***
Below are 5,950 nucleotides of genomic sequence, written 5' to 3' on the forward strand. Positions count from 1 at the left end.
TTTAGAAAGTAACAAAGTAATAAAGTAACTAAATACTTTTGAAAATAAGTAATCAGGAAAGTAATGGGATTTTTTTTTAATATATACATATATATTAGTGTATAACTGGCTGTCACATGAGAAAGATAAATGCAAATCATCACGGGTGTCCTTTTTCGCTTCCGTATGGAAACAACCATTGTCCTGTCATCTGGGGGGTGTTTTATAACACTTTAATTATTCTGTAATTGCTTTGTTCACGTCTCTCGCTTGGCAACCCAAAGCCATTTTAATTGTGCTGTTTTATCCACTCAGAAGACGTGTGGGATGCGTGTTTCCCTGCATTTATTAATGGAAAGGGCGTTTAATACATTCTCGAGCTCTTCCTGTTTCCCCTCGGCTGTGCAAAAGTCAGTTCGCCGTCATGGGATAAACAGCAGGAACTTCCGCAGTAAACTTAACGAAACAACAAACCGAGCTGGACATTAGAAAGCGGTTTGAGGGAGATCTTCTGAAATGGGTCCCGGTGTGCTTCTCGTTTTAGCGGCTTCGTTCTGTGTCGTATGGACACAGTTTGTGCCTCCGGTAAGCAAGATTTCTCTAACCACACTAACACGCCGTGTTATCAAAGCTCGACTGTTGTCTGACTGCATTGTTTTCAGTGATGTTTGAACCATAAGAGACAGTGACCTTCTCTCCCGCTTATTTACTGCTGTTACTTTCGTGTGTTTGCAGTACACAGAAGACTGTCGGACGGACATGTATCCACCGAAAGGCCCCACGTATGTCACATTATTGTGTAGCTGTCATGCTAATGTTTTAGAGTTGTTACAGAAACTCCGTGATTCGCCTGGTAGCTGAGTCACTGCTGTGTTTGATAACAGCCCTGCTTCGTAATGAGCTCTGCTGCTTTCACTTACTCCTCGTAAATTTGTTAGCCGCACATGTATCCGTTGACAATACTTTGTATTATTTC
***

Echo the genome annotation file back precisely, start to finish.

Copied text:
Below are 5,950 nucleotides of genomic sequence, written 5' to 3' on the forward strand. Positions count from 1 at the left end.
TTTAGAAAGTAACAAAGTAATAAAGTAACTAAATACTTTTGAAAATAAGTAATCAGGAAAGTAATGGGATTTTTTTTTAATATATACATATATATTAGTGTATAACTGGCTGTCACATGAGAAAGATAAATGCAAATCATCACGGGTGTCCTTTTTCGCTTCCGTATGGAAACAACCATTGTCCTGTCATCTGGGGGGTGTTTTATAACACTTTAATTATTCTGTAATTGCTTTGTTCACGTCTCTCGCTTGGCAACCCAAAGCCATTTTAATTGTGCTGTTTTATCCACTCAGAAGACGTGTGGGATGCGTGTTTCCCTGCATTTATTAATGGAAAGGGCGTTTAATACATTCTCGAGCTCTTCCTGTTTCCCCTCGGCTGTGCAAAAGTCAGTTCGCCGTCATGGGATAAACAGCAGGAACTTCCGCAGTAAACTTAACGAAACAACAAACCGAGCTGGACATTAGAAAGCGGTTTGAGGGAGATCTTCTGAAATGGGTCCCGGTGTGCTTCTCGTTTTAGCGGCTTCGTTCTGTGTCGTATGGACACAGTTTGTGCCTCCGGTAAGCAAGATTTCTCTAACCACACTAACACGCCGTGTTATCAAAGCTCGACTGTTGTCTGACTGCATTGTTTTCAGTGATGTTTGAACCATAAGAGACAGTGACCTTCTCTCCCGCTTATTTACTGCTGTTACTTTCGTGTGTTTGCAGTACACAGAAGACTGTCGGACGGACATGTATCCACCGAAAGGCCCCACGTATGTCACATTATTGTGTAGCTGTCATGCTAATGTTTTAGAGTTGTTACAGAAACTCCGTGATTCGCCTGGTAGCTGAGTCACTGCTGTGTTTGATAACAGCCCTGCTTCGTAATGAGCTCTGCTGCTTTCACTTACTCCTCGTAAATTTGTTAGCCGCACATGTATCCGTTGACAATACTTTGTATTATTTC